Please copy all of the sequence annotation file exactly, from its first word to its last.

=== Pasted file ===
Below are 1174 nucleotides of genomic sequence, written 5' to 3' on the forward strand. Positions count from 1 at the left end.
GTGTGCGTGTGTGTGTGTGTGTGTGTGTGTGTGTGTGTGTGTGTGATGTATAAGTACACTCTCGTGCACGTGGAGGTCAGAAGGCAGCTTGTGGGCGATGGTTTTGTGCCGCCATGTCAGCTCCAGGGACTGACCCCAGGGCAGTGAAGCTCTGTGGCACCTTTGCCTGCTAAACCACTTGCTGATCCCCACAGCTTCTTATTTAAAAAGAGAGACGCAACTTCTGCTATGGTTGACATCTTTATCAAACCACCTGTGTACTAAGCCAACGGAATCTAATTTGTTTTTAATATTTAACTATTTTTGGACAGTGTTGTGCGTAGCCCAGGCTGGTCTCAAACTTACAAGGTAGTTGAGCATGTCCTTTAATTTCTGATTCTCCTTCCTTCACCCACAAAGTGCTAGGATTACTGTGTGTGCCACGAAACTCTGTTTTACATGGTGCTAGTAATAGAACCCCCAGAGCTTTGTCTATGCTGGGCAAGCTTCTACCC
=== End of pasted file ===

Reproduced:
Below are 1174 nucleotides of genomic sequence, written 5' to 3' on the forward strand. Positions count from 1 at the left end.
GTGTGCGTGTGTGTGTGTGTGTGTGTGTGTGTGTGTGTGTGTGTGATGTATAAGTACACTCTCGTGCACGTGGAGGTCAGAAGGCAGCTTGTGGGCGATGGTTTTGTGCCGCCATGTCAGCTCCAGGGACTGACCCCAGGGCAGTGAAGCTCTGTGGCACCTTTGCCTGCTAAACCACTTGCTGATCCCCACAGCTTCTTATTTAAAAAGAGAGACGCAACTTCTGCTATGGTTGACATCTTTATCAAACCACCTGTGTACTAAGCCAACGGAATCTAATTTGTTTTTAATATTTAACTATTTTTGGACAGTGTTGTGCGTAGCCCAGGCTGGTCTCAAACTTACAAGGTAGTTGAGCATGTCCTTTAATTTCTGATTCTCCTTCCTTCACCCACAAAGTGCTAGGATTACTGTGTGTGCCACGAAACTCTGTTTTACATGGTGCTAGTAATAGAACCCCCAGAGCTTTGTCTATGCTGGGCAAGCTTCTACCC